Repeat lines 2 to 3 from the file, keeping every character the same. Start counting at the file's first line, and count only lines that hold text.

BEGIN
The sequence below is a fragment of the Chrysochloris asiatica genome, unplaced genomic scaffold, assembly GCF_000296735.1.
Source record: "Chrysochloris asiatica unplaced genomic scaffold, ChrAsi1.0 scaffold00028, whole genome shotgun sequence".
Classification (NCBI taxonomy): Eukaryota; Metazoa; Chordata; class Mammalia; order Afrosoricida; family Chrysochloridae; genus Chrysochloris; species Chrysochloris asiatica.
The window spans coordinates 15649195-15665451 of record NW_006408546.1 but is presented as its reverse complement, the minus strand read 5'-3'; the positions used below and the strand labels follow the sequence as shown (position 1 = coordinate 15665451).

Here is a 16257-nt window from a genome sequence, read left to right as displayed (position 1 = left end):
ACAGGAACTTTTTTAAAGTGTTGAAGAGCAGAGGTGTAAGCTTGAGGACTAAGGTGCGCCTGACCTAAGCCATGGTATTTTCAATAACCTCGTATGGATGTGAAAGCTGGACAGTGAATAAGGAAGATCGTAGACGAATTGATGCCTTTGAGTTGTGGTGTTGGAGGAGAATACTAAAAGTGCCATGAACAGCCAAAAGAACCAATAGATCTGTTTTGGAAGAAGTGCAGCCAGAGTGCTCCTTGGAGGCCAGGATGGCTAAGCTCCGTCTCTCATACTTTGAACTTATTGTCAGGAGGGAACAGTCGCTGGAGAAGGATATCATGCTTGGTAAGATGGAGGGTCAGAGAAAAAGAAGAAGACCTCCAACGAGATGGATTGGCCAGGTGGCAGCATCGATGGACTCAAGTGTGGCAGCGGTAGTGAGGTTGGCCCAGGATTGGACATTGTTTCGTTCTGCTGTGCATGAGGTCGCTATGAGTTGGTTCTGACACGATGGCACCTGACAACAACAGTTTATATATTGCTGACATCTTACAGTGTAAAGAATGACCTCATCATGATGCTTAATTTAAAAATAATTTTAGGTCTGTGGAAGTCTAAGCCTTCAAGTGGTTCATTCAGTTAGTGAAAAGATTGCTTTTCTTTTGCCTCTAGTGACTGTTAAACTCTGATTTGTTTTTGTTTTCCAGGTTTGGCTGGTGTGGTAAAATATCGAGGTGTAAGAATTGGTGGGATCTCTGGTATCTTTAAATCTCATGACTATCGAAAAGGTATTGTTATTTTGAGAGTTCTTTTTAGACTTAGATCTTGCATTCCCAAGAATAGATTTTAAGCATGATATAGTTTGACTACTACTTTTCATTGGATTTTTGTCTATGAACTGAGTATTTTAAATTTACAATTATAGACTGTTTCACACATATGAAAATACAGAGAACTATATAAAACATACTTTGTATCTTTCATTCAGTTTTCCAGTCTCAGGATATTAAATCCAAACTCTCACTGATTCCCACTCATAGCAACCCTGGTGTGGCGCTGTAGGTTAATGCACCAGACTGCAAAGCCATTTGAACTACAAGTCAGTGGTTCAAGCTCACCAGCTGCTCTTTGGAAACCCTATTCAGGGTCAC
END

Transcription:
Source record: "Chrysochloris asiatica unplaced genomic scaffold, ChrAsi1.0 scaffold00028, whole genome shotgun sequence".
Classification (NCBI taxonomy): Eukaryota; Metazoa; Chordata; class Mammalia; order Afrosoricida; family Chrysochloridae; genus Chrysochloris; species Chrysochloris asiatica.